Chinese New Year, a long history

Updated: Jan 24

The origin of Chinese New Year traditions is closely associated with activities in worship in the ancient agricultural society. It has a history of more than 3800 years.


SHANG DYNASTY 1600 BC - 1046 BC

The concept of "年nián-year" emerged and people offered food, clothes and harvests to gods and ancestors by holding rituals seeking blessings and protection and to express their gratitude. The character "福fú-luck", displayed everywhere during CNY, is a combination of "衣yī-cloth", "口kǒu-mouth" and "田tián-land", showing people's dearest wishes during the ancient times.

ZHOU DYNASTY 1046 BC - 256 BC

People started to enshrine deities like “Kitchen God 灶神zào shén”, "Door God 门神mén shén" and "Fortune God 财神cái shén" to seek blessings.

HAN DYNASTY 206 BC - 220 AD & WEI-JIN DYNASTY 220-439AD

Emperor Wudi declared the 1st Day of the 1st Lunar month as the start of a New Year. New customs were introduced including "burning bamboo-爆竹bàozhú" to subdue evil spirits, hanging peach wood board and "staying up late into the wee hours-守岁shǒusuì".

TANG DYNASTY 618 - 907 AD

It was a period of flourishing economy. It not only preserved its traditions, it also focused much on social entertainment and activities, turning Chinese New Year into a major festive celebration.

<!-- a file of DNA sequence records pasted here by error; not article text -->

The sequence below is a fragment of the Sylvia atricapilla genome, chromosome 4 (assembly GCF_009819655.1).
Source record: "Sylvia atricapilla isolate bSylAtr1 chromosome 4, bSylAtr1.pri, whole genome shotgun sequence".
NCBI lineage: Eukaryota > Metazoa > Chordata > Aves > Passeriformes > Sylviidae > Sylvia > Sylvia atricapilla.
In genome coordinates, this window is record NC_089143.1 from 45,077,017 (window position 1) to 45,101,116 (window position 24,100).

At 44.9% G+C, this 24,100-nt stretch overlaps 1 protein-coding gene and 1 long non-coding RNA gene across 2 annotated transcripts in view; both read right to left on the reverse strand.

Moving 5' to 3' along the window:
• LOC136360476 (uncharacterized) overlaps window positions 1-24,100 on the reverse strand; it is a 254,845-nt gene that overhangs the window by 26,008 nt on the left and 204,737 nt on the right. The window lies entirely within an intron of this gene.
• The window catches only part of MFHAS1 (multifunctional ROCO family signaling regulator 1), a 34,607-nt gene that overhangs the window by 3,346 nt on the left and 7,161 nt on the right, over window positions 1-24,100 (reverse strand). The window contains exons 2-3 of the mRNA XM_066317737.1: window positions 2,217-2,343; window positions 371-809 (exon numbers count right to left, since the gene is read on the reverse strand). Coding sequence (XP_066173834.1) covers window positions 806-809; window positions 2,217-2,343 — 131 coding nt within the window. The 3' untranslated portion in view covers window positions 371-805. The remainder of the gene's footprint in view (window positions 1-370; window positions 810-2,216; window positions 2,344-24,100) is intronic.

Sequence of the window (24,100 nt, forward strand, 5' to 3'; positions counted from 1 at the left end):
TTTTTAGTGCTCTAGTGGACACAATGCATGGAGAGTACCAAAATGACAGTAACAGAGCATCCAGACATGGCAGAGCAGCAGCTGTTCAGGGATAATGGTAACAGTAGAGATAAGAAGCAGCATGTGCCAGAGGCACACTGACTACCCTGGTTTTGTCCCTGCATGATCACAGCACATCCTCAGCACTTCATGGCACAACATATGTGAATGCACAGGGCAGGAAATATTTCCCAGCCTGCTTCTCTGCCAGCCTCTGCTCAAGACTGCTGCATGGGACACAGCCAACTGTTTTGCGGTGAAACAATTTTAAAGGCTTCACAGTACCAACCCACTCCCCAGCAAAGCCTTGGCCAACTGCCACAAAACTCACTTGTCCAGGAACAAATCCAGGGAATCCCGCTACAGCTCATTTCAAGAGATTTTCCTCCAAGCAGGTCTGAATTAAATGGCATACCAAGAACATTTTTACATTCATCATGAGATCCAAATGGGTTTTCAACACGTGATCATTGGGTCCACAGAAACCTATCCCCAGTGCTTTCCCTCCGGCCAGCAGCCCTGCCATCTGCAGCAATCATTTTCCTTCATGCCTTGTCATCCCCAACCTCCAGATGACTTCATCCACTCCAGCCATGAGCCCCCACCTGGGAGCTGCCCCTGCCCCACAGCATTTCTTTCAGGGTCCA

SONG DYNASTY 960 - 1279 AD

With the invention of gun powder, setting off “fireworks-烟火yānhuǒ” became part of the tradition to herald in the New Year.

QING DYNASTY 1644 - 1911 AD

Visits by friends and relatives, exchanging of gifts, "lion and dragon dances-舞狮舞龙wǔshī wǔlóng" and stilt walkers were the highlights.

Chinese New Year is considered as the most important festival among the Chinese. Despite the long history, some early traditions still remain today.


The video here below is showing people in China celebrating the CNY just before Covid19.






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